• Improved Supervision – Students, particularly young ones, need supervision as most parents have to work. Finding suitable daycare is challenging in the best of times, but with Covid-19, it is even worse. We are seeing more and more young children left home all day, multiple days in a row, with no one to encourage schoolwork or physical activity and no one to discourage risky behaviors.

• Improved Mental Health – Students are feeling frustrated, anxious, and distracted. They are often more worried by the fear of quarantine than they are by contracting the actual illness. Sadly, this is true for a lot of school staff, as well.

•Improved Nutrition – Many students depend on the school to eat. Despite the extended availability of meals through food services, we know some students at home are still not getting the nutrition they need.

• Improved Working Conditions for Teachers – Teachers are hard working, dedicated professionals, but Covid-19 has significantly increased their workload. Not only do teachers have to continue their normal responsibilities, they are also accountable for dozens of students with extended absences. Keeping students who are out of the classroom for two consecutive weeks current and engaged is beyond challenging. Sometimes, half the class is absent for quarantine, and teachers must juggle in-person with remote learning while having only 50 minutes per day to plan in Missouri where the average teacher salary ranks 49th lowest out of all 50 states.

We understand our nation, state, and communities, are in a public health crisis. However, the quarantines of school age children are resulting in an educational crisis. Lengthy quarantines are disrupting families, workplaces, schools, and even local economies. School officials and county health employees are inundated with patron outcry to the point that it’s difficult to conduct normal business. A shortened quarantine period would ease this burden and dramatically reduce negative consequences for children. Healthy students need a quicker return to school to learn, eat, interact with peers, and benefit from adult supervision and guidance.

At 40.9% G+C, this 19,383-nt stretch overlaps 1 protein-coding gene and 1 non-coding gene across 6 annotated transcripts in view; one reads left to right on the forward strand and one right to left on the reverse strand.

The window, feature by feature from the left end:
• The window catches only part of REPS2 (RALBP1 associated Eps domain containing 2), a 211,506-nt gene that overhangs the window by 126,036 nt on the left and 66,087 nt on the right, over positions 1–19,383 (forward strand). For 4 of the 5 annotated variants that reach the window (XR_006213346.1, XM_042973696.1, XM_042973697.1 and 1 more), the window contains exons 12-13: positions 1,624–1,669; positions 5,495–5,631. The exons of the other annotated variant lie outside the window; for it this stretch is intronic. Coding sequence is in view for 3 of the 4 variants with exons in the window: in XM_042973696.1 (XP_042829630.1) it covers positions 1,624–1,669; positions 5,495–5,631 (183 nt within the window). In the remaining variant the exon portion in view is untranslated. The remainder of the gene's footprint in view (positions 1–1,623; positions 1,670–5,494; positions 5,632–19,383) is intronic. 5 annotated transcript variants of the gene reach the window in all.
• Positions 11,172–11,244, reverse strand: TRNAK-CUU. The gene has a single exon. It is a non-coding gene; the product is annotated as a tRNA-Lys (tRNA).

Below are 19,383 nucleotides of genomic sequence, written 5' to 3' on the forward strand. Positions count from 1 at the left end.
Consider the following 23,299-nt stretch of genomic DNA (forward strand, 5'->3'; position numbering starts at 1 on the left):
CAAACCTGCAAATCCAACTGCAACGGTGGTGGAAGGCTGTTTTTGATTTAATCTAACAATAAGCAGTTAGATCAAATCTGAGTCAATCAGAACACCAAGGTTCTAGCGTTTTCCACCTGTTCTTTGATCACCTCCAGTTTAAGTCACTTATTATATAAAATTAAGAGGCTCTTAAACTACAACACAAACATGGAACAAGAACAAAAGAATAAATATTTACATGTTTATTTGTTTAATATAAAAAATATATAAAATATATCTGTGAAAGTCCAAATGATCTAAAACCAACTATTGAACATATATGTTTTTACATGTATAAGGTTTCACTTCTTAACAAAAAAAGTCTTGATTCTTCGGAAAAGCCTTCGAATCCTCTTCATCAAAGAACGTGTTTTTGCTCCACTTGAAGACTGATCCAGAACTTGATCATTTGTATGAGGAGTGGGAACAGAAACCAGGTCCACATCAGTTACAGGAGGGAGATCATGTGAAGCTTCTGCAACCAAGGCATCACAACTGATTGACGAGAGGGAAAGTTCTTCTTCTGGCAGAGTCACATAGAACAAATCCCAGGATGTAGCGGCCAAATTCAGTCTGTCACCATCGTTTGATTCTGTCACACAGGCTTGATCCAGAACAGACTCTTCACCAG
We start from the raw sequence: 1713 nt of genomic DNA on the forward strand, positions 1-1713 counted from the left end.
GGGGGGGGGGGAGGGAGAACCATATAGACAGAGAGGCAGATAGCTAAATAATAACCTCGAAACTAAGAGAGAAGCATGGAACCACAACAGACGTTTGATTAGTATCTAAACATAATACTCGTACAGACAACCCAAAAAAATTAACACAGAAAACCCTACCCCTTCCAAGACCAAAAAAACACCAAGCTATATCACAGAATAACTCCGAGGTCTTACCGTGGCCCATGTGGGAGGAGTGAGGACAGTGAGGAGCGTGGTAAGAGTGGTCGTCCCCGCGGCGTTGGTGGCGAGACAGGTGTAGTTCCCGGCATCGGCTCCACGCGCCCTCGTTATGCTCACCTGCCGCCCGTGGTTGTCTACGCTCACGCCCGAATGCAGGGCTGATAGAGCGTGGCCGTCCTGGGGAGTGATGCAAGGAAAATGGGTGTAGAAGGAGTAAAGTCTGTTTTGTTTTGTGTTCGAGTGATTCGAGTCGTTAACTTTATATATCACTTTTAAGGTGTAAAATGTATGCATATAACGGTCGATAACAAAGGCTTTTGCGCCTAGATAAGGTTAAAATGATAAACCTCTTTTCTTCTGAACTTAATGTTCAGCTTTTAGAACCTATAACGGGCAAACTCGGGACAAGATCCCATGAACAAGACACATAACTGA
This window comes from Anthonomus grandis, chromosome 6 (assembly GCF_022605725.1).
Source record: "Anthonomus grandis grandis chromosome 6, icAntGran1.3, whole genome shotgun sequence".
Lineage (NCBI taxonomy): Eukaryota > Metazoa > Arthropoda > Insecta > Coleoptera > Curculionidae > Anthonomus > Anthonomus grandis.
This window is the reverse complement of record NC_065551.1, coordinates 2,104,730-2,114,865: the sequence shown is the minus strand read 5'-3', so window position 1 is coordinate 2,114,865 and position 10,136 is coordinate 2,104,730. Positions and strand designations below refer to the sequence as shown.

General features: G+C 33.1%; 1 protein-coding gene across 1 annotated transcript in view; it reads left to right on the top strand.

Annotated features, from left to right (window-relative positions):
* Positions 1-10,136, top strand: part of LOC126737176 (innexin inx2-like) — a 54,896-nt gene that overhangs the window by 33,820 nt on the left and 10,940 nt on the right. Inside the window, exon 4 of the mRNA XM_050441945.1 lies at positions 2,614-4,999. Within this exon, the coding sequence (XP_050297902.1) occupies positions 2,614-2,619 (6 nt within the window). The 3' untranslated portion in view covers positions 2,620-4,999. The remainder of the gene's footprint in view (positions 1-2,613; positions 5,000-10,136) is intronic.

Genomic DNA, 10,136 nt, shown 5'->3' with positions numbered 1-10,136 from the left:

We also understand the importance of public health, hierarchy, and rules. While some counties are electing not to follow guidance, we prefer to work collaboratively with you to find appropriate middle ground, and we believe a shortened quarantine period is it. Our local health departments indicate the need for your guidance and approval on this issue so we welcome an opportunity at your convenience to further discuss our suggestions or other viable options.

Please see signature lines for phone numbers and email addresses where we can be reached.

Thank you.

Respectfully on behalf of Northwest Missouri Rural Superintendents,

Becky Albrecht, Maryville R-II School District; Danny Johnson, King City School District; Mitch Barnes, West Nodaway; Karma Coleman, Tarkio; Matt Martz, Worth County; Ethan Sickels, Rock Port; Brenda Dougan, Northeast Nodaway; Johnnie Silkett, South Nodaway R-IV; Korey Miles, Mound City; Mark McDaniel, North Andrew; Bob Heddinger, Stanberry; Jeff Blackford, Nodaway-Holt R-VII; Chris Turpin, North Nodaway; R-VI Bob Ottman, South Holt; Tim Jermain, Jefferson; Dustin Freeman, Albany.